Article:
Like most children of the 90s, I killed my school productivity with sleepless nights tied to my Super Nintendo and Nintendo 64. Both systems came to me packaged with a Mario Bros. game that probably got more play time than anything else I ever bought for the systems. Super Mario World and Super Mario 64 didn’t just introduced 16-Bit visuals and three-dimensional gameplay to my distracted young mind, but also fostered an obsession with the time-sucking devil of 100% videogame completion. While many of my less ADD-addled friends discovered RPGs at an early age that sucked away hours for achievement whores, that didn’t really come to me until Super Mario World. Suddenly unlocking every hidden level and passage became an obsession. I’ll never forget my shock when my Super Mario World journey ended on 96 instead of 100% (seriously Nintendo, would it have killed you to squeeze in 4 more achievements?), and if I had back the hours I spent finding every star in Super Mario 64 I could probably write a few novels and find the cure for an infectious disease or two. It’s amazing how many videogame habits I still retain that was fostered in those early Super Mario Bros. games, but that has to be attributed to Nintendo’s continued commitment to filter their major technical breakthroughs and gameplay innovations through the franchise.
While I may have missed out on the Mario Bros during the Gamecube years as my cynical teen mind preferred to the PS2 and all of the hooker-killing its software lineup allowed, I have to admit that the Super Mario Galaxy games remain two of my favourite titles of the current generation. This era has introduced the argument of “video games as art”, and while story-centric titles tend to be at the center of that debate, I’d say the Mario Galaxy series should be part of the conversation as well. The beautifully-rendered visuals, as well as the gravity-defying freedom and creative gameplay, are intoxicating. The titles play like a dream and offer a beautiful aesthetic experience that is a triumph of design with universal appeal. To create something that innovative, while still remaining simple enough for children is an amazing achievement of game design. Yet, the titles are practically taken for granted because it’s just assumed all Mario games will be that good. Quite a legacy, wouldn’t you say?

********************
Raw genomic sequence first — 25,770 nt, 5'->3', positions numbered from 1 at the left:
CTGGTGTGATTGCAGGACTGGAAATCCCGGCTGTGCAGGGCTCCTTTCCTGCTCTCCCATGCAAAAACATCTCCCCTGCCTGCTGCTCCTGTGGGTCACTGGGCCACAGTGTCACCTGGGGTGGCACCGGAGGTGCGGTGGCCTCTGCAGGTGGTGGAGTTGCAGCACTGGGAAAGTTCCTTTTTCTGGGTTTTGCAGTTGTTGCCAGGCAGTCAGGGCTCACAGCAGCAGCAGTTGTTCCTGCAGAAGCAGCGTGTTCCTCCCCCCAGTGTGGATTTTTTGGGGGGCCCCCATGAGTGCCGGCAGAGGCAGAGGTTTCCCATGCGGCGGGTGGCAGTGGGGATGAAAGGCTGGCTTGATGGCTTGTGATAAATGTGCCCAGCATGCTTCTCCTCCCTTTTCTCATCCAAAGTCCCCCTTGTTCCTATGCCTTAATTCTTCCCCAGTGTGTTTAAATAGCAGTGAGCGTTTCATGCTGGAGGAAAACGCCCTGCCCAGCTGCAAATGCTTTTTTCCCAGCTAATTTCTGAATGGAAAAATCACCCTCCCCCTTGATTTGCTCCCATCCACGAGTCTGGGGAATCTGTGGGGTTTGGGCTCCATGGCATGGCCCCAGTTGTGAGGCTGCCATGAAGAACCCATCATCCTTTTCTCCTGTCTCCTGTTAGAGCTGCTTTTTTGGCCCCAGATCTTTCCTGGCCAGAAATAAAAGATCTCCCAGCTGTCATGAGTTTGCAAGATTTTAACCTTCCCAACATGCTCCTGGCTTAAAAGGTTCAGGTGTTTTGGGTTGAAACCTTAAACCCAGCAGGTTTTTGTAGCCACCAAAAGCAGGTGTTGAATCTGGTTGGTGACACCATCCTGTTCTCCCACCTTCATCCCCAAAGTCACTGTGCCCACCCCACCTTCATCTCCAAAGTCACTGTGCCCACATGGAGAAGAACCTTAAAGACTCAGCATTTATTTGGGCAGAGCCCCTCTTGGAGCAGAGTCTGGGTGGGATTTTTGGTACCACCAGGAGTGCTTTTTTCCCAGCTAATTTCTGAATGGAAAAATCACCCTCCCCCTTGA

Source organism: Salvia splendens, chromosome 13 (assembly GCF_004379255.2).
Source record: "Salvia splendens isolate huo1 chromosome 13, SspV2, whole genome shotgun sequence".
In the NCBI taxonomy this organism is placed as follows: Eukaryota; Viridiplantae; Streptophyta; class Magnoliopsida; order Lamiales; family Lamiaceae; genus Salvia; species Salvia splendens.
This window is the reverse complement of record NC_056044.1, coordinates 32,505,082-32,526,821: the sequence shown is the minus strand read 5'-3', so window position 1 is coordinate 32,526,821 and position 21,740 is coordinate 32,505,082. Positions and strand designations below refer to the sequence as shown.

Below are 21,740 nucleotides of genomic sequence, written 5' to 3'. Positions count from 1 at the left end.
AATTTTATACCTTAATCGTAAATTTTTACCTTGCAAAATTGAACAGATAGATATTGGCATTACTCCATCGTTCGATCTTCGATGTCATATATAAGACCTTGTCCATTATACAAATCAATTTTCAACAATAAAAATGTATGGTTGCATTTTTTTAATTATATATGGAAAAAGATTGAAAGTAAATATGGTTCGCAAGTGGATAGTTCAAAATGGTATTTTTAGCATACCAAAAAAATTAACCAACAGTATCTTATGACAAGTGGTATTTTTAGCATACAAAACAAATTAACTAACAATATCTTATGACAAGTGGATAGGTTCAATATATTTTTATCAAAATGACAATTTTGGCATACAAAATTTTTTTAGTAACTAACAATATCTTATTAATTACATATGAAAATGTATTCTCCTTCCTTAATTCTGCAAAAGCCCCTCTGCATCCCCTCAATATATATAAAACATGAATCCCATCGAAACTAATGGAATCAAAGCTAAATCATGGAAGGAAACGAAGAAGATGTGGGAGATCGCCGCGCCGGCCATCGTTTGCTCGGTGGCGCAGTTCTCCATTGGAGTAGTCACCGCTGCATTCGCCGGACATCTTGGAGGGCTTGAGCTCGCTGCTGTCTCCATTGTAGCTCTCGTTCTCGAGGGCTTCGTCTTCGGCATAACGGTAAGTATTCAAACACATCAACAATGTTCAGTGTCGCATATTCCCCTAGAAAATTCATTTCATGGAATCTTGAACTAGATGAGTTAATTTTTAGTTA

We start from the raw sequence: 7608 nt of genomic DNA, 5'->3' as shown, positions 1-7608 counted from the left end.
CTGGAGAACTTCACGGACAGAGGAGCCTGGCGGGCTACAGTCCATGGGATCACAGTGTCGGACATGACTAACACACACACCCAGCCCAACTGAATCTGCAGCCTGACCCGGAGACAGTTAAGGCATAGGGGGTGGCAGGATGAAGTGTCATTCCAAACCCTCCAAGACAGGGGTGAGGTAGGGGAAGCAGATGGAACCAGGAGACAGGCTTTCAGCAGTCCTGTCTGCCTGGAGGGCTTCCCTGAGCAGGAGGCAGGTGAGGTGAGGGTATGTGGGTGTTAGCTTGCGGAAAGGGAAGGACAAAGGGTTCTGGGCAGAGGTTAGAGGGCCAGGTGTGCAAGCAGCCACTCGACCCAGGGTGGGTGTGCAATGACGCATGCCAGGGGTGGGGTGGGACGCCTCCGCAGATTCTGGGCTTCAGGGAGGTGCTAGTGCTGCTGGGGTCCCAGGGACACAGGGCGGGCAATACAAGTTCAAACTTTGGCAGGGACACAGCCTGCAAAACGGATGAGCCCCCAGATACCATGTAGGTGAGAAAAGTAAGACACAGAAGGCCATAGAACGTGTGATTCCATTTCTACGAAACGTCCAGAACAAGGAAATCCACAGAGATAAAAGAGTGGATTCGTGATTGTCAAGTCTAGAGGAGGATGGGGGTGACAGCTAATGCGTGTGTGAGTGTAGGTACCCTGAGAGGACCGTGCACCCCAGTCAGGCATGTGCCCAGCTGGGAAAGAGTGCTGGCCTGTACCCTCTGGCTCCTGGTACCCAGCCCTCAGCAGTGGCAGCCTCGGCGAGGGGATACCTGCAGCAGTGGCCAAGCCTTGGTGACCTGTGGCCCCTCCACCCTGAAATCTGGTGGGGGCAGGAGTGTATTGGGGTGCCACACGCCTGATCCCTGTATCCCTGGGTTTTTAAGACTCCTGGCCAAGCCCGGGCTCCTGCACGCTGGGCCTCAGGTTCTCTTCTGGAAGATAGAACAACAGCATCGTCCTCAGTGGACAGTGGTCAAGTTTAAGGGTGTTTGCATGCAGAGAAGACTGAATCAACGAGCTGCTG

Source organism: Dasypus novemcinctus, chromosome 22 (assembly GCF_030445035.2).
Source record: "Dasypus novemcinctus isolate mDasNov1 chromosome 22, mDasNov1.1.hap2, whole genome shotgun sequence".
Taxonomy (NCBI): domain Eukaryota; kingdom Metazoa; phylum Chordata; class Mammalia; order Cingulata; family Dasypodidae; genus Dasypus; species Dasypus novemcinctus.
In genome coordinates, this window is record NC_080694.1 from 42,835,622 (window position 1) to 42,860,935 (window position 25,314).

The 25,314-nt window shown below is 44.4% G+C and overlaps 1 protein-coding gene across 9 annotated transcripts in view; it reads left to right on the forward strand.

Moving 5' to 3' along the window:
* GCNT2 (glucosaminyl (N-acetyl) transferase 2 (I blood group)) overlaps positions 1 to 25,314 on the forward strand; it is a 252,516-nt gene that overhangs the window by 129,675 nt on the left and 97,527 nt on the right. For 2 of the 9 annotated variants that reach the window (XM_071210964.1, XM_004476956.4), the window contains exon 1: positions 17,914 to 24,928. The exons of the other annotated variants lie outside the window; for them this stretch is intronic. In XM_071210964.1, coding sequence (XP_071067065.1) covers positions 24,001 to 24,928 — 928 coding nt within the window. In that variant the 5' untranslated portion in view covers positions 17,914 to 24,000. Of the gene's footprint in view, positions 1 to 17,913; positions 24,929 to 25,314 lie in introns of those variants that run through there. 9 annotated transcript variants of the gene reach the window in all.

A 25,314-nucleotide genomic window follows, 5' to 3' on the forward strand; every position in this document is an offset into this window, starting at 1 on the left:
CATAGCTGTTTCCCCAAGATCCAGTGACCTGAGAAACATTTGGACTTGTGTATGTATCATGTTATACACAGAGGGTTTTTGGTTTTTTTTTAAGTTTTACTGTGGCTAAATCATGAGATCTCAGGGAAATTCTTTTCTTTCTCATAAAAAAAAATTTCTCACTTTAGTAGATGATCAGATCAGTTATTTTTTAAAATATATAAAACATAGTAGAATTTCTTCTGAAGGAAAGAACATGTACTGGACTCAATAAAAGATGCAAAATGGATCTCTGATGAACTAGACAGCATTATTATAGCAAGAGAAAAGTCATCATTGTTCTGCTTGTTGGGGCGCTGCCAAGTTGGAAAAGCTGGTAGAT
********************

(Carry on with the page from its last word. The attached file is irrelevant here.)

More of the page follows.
So, what’s the point of this nostalgic trip down Mario lane? I suppose it’s simply as an acknowledgement of what Nintendo has achieved with their flagship character over the last 26 years. Sure Mario has been whored out to countless forgettable gimmick titles, but every system also has a Mario game so beautifully designed and executed that it’s in the running for the best title of its era. There’s no reason for the character to still be popular given that he has no real backstory or growth, but narrative is only a part of gaming. Gameplay is ultimately how any title should be judged, and the many Mario games that I just waxed nostalgic about could all be held up as ideal examples. Nintendo may crap out plenty of disappointing titles, but flagship Mario games always rank amongst the best experiences on the market. I suppose all that talk puts a lot of pressure on Super Mario 3D Land, but I’m certain that Nintendo won’t let us down. They haven’t put out much original content on the 3DS yet, but the two Nintendo 64 remakes they did release certainly showed that the system has major potential. I’ve got a feeling that this game will finally take advantage of 3D in a way that highlights how it can be a vital part of the gaming experience. Mario has been responsible for winning over countless gamers to new Nintendo systems, an the little guy with a taste for mushrooms should do it again in glasses-free 3D very soon.